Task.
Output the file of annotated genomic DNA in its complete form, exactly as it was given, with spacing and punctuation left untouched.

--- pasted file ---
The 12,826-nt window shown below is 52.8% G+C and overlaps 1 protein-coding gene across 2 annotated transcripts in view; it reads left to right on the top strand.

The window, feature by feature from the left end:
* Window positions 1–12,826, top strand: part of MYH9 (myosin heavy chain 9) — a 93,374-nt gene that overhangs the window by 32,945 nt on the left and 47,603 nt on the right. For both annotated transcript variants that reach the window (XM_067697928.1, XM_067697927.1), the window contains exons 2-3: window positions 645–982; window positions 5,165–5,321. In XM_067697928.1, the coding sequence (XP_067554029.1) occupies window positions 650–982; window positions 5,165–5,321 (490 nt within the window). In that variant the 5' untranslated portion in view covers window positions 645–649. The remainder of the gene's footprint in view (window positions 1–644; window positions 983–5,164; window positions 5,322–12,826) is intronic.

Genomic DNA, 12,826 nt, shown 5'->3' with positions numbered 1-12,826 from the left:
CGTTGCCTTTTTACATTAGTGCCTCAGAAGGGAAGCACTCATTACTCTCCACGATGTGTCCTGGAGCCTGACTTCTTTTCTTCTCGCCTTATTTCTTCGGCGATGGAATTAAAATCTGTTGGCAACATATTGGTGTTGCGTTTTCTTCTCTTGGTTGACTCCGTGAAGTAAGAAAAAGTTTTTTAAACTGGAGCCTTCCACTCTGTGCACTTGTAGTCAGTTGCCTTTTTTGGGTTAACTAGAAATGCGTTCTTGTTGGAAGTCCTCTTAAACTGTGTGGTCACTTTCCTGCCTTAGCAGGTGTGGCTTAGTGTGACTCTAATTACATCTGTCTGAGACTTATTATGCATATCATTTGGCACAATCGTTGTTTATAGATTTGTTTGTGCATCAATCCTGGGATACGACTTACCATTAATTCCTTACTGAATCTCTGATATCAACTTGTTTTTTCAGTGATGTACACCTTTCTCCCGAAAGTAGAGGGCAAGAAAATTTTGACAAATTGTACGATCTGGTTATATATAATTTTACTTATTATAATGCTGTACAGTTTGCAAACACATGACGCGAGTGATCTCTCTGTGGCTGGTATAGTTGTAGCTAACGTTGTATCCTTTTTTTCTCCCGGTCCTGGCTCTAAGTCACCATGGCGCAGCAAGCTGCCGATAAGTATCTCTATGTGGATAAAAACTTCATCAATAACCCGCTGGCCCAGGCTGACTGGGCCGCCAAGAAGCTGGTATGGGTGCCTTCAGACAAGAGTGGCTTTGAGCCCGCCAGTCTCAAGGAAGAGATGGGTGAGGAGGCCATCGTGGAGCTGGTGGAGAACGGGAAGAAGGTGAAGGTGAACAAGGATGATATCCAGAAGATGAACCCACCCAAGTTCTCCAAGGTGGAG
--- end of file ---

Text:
The 12,826-nt window shown below is 52.8% G+C and overlaps 1 protein-coding gene across 2 annotated transcripts in view; it reads left to right on the top strand.

The window, feature by feature from the left end:
* Window positions 1–12,826, top strand: part of MYH9 (myosin heavy chain 9) — a 93,374-nt gene that overhangs the window by 32,945 nt on the left and 47,603 nt on the right. For both annotated transcript variants that reach the window (XM_067697928.1, XM_067697927.1), the window contains exons 2-3: window positions 645–982; window positions 5,165–5,321. In XM_067697928.1, the coding sequence (XP_067554029.1) occupies window positions 650–982; window positions 5,165–5,321 (490 nt within the window). In that variant the 5' untranslated portion in view covers window positions 645–649. The remainder of the gene's footprint in view (window positions 1–644; window positions 983–5,164; window positions 5,322–12,826) is intronic.

Genomic DNA, 12,826 nt, shown 5'->3' with positions numbered 1-12,826 from the left:
CGTTGCCTTTTTACATTAGTGCCTCAGAAGGGAAGCACTCATTACTCTCCACGATGTGTCCTGGAGCCTGACTTCTTTTCTTCTCGCCTTATTTCTTCGGCGATGGAATTAAAATCTGTTGGCAACATATTGGTGTTGCGTTTTCTTCTCTTGGTTGACTCCGTGAAGTAAGAAAAAGTTTTTTAAACTGGAGCCTTCCACTCTGTGCACTTGTAGTCAGTTGCCTTTTTTGGGTTAACTAGAAATGCGTTCTTGTTGGAAGTCCTCTTAAACTGTGTGGTCACTTTCCTGCCTTAGCAGGTGTGGCTTAGTGTGACTCTAATTACATCTGTCTGAGACTTATTATGCATATCATTTGGCACAATCGTTGTTTATAGATTTGTTTGTGCATCAATCCTGGGATACGACTTACCATTAATTCCTTACTGAATCTCTGATATCAACTTGTTTTTTCAGTGATGTACACCTTTCTCCCGAAAGTAGAGGGCAAGAAAATTTTGACAAATTGTACGATCTGGTTATATATAATTTTACTTATTATAATGCTGTACAGTTTGCAAACACATGACGCGAGTGATCTCTCTGTGGCTGGTATAGTTGTAGCTAACGTTGTATCCTTTTTTTCTCCCGGTCCTGGCTCTAAGTCACCATGGCGCAGCAAGCTGCCGATAAGTATCTCTATGTGGATAAAAACTTCATCAATAACCCGCTGGCCCAGGCTGACTGGGCCGCCAAGAAGCTGGTATGGGTGCCTTCAGACAAGAGTGGCTTTGAGCCCGCCAGTCTCAAGGAAGAGATGGGTGAGGAGGCCATCGTGGAGCTGGTGGAGAACGGGAAGAAGGTGAAGGTGAACAAGGATGATATCCAGAAGATGAACCCACCCAAGTTCTCCAAGGTGGAG